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Nội dung và yêu cầu cần giải quyết của nhiệm vụ luận văn (Về lý thuyết, thực hành, số liệu cần tính toán và hình vẽ). Đánh giá về chất lượng T.T.N.N (So với nội dung yêu cầu nêu trong nhiệm vụ T.T.T.N về mặt lý luận, thực hành, tính giá trị sử dụng, chất lượng bản vẽ). Đánh giá chất lượng của luận án trên các khía cạnh thu thập và phân tích dữ liệu ban đầu, cơ sở lý thuyết để lựa chọn giải pháp tối ưu, cách tính chất lượng của thuyết minh và bản vẽ, giá trị lý luận và thực tiễn của luận án.

First of all, I would like to express my deepest gratitude to my supervisor, Ms. Nguyen Thi Phuong Thu, M.A, for helping me through this challenging process. Last but not least, I would like to thank my family and my friends for their earnest encouragement and inspiration to complete this document.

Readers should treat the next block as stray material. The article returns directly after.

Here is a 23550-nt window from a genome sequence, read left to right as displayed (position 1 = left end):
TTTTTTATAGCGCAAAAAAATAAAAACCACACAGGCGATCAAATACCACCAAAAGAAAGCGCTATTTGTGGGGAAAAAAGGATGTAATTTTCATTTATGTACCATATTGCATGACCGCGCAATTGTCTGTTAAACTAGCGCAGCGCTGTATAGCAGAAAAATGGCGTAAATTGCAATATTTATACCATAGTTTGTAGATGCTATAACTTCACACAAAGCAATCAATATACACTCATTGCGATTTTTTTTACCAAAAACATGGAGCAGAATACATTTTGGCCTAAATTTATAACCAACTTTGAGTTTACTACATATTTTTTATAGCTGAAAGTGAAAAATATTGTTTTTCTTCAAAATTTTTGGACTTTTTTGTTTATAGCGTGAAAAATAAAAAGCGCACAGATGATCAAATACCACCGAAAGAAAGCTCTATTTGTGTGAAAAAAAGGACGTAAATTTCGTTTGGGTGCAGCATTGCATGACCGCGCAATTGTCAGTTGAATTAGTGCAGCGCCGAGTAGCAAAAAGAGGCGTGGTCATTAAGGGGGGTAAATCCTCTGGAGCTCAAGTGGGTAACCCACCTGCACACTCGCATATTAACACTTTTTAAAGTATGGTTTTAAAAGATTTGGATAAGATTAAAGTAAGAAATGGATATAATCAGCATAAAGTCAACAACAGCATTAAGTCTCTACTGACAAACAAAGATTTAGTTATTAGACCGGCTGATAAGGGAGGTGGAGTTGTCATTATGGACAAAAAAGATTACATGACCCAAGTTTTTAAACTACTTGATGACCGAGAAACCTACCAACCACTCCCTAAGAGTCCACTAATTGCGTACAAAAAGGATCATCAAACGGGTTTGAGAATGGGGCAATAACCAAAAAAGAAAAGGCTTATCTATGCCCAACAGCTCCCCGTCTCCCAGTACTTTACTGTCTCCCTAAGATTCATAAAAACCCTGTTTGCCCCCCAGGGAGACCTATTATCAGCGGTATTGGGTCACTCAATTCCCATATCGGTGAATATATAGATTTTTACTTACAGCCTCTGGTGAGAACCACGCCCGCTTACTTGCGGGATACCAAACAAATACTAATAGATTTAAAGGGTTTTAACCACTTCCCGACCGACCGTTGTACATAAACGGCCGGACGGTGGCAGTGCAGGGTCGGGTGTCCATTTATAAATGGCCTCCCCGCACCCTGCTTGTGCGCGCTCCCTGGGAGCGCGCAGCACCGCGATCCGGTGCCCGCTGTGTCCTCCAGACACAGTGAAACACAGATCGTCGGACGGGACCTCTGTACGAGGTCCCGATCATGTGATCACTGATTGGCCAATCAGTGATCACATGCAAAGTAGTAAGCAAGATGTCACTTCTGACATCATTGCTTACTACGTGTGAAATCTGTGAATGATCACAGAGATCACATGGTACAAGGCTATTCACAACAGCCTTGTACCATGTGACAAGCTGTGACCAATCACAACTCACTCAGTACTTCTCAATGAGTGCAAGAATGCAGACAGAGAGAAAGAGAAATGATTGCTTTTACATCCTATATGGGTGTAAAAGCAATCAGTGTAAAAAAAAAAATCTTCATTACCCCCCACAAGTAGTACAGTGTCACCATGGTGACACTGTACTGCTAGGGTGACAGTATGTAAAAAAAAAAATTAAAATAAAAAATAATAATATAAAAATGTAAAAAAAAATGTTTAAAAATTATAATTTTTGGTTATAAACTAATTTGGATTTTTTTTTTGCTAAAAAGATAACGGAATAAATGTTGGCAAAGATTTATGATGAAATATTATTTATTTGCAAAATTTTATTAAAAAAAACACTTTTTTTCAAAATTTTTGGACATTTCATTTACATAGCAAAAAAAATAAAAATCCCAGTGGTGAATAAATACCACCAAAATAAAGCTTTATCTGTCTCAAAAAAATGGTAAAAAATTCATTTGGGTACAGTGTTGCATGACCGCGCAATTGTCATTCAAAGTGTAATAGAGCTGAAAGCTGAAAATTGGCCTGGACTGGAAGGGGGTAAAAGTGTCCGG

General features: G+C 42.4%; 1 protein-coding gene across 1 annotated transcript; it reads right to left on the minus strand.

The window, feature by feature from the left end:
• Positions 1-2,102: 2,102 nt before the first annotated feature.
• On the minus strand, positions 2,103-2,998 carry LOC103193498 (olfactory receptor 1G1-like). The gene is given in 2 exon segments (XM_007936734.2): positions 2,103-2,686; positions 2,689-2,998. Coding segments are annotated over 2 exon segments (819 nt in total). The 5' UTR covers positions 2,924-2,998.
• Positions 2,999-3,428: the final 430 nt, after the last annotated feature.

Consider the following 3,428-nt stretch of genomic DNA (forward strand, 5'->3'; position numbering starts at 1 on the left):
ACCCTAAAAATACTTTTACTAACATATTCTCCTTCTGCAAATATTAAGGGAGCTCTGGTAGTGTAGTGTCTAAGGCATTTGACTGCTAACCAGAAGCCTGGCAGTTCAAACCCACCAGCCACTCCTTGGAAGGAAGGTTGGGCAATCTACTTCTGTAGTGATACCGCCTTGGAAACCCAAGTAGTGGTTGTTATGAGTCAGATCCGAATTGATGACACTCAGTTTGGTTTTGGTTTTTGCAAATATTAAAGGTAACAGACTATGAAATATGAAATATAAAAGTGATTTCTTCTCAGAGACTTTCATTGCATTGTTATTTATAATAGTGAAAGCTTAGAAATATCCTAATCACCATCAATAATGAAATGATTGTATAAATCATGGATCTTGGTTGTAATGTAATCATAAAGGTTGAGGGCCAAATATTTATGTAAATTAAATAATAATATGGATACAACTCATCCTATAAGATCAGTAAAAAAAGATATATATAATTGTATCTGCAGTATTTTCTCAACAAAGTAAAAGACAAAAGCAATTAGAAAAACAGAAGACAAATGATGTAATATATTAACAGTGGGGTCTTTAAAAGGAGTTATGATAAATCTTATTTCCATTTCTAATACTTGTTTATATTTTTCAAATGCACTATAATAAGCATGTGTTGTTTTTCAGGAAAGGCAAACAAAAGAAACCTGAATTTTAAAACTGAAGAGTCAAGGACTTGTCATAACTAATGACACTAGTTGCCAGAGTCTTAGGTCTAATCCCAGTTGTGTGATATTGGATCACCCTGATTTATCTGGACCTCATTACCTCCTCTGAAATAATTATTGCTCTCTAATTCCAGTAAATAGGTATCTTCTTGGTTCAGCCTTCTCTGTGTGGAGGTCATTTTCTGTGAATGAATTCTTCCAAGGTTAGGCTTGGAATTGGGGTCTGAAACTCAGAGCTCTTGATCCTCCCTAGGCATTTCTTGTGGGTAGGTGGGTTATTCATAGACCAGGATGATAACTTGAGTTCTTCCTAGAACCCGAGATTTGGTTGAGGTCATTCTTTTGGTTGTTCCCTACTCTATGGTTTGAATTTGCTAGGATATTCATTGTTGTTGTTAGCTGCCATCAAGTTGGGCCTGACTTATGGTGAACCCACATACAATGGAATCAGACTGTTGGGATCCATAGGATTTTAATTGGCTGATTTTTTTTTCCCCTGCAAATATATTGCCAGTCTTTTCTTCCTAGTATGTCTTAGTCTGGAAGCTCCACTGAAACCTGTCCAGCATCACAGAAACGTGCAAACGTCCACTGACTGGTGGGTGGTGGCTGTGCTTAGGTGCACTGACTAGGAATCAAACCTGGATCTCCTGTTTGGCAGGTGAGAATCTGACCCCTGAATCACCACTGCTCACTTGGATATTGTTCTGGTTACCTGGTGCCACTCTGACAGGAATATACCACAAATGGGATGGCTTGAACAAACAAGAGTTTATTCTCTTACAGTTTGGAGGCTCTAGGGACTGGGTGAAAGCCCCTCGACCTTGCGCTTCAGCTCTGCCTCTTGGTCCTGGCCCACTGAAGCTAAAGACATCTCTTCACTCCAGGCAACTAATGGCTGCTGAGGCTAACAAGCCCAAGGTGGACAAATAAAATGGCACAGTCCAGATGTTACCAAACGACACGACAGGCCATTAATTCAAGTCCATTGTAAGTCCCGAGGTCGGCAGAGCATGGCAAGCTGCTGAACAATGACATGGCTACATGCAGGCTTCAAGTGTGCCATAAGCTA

• Rationale
  • Aims of the study
  • Scope of the study
  • Methods of the study
  • Design of the study

I have been learning English for a long time; but sometimes I make mistakes in using and translating English negative questions into Vietnamese and vice versa. A detailed study of how English and Vietnamese negative question structures are constructed and used. The study "Negative questions in English and Vietnamese - a contrastive analysis" focuses on negative questions in English and Vietnamese equivalents within structures and using null words.

The study is carried out by carefully collecting materials from various sources to get complete information about English and Vietnamese negative issues. It also provides implications for learning negative questions in English and some suggestions for further study.



Negation in English and Vietnamese in brief

  • Definition of negation
  • Scope of negation
  • Focus of negation